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How To Increase Creativity: 3 Lessons From Steve Jobs

September 26, 2014

Steve Jobs Creativity

It is easy to get dragged down into the routine of the modern world. We have jobs with set hours, we predesignate times of activities, and we are told to get a certain amount of sleep. There are laws and rules to obey. For younger people, school sets up a right and wrong way to do things, and there is an associated numerical score for each task.

Categorize, schedule, obey the rules, and finish in a specific time—this is the world most of us live in. 

Maybe it's not such a awful thing, but there doesn't seem to be many inspirational stories about people who toed the line and followed the status quo, just because they didn't want to ruffle any feathers. 

In his famous 2005 commencement address to Stanford University, the late Steve Jobs presented anecdotes about his life. Here are three practical lessons from that speech on how to increase creativity and add a little zest to your everyday routine.

To eliminate fear, remember you are going to die.

Steve Jobs CreativeWhen he was a young man, Steve read a quote that more or less said "If you live each day as if it was your last, someday you'll most certainly be right."

All of us allow ourselves to be influenced by fear, but for some it leads us by the nose. We want to be accepted. We want to fit in. But social pressure is the death of creativity, and if we allow ourselves to be guided by the opinions of others, we will never do anything unique. 

No one wants to think of death, but perhaps we should. Steve thought of it every morning when he looked in the mirror. Perspective is everything. Death can be used to shrink into gloom and depression, or it can be used as a tool to overcome our fears.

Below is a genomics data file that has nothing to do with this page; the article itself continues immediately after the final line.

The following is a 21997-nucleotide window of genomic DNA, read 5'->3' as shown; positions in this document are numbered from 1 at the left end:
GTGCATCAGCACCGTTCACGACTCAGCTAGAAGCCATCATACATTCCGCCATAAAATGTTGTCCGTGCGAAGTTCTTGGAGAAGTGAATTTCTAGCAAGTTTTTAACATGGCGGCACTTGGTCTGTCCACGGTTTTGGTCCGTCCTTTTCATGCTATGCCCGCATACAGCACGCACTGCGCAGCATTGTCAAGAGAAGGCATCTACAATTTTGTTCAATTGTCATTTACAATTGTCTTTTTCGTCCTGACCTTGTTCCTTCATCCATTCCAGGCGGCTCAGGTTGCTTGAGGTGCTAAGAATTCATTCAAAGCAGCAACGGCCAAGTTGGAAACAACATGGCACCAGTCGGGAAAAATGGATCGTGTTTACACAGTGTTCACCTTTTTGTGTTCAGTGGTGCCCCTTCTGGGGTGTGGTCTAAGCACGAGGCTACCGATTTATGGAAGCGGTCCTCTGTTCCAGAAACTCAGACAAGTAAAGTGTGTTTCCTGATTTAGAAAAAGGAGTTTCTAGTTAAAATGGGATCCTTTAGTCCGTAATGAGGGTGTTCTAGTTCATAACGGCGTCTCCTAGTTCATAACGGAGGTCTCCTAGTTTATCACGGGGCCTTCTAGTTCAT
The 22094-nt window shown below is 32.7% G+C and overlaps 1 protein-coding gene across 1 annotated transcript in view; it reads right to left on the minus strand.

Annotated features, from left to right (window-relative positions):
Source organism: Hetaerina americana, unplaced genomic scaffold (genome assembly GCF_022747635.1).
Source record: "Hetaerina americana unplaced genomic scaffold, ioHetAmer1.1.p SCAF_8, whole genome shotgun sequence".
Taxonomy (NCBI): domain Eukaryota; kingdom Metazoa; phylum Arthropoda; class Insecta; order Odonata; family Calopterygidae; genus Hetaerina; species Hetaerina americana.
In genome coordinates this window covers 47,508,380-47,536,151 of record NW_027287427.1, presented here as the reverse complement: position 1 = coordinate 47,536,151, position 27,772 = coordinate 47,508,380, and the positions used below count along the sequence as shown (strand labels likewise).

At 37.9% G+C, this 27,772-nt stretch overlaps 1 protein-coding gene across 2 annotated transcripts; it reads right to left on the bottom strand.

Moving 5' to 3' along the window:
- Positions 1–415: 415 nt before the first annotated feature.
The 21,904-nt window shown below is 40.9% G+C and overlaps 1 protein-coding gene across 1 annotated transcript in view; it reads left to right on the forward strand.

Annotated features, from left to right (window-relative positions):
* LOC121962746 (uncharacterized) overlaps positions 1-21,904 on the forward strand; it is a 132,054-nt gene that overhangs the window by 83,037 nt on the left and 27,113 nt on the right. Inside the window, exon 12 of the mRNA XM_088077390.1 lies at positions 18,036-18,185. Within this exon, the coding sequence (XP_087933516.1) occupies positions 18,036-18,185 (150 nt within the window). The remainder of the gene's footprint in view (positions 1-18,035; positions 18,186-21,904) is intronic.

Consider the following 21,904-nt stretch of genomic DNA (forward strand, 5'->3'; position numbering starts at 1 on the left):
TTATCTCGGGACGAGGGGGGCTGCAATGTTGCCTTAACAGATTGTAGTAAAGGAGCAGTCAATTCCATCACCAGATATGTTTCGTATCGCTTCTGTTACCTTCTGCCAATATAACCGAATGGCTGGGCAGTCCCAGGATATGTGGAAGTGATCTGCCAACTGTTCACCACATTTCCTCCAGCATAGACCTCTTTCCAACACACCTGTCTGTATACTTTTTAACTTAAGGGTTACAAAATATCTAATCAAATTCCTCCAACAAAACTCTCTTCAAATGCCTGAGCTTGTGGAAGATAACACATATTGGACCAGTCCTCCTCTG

In Steve's own words:

"Remembering that you are going to die is the best way I know to avoid the trap of thinking you have something to lose. You are already naked. There is no reason not to follow your heart."

Take a class on an out-of-the-box topic

Steve dropped out of college after six months. Instead of following a curriculum, he started sneaking into any class that looked interesting. Strangely enough, a calligraphy class caught his attention. It didn't seem like a practical way to spend his time, but later his acquired knowledge came together for the invention of the mac. 

It's easier to be creative if we broaden our knowledge. Whether you are interested in calligraphy, model airplanes, mustard tasting, or ballet, investing time into something new will add a freshness to life. Who knows? It might even help your career someday. 

Fire yourself and start from scratch

Steve Jobs Fortune Magazine 1985Steve had a falling out with with the Board of Directors of his company and was fired from Apple at the age of 30. At first he was devastated, but eventually he would proclaim that it was one of the best things that could have happened to him. He had the opportunity to start over and be a beginner again. During his non-Apple years, Jobs went on to co-found and build Pixar, another one of the most creative companies in modern history.

Are you burdened or jaded in a field and feel stagnant? Erase the board of your achievements and allow yourself to be a beginner again. Run marathons instead of bodybuilding, take up a creative hobby if you are a technical professional, or vice versa!  

It's all about the journey.

 

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Watch the full address here: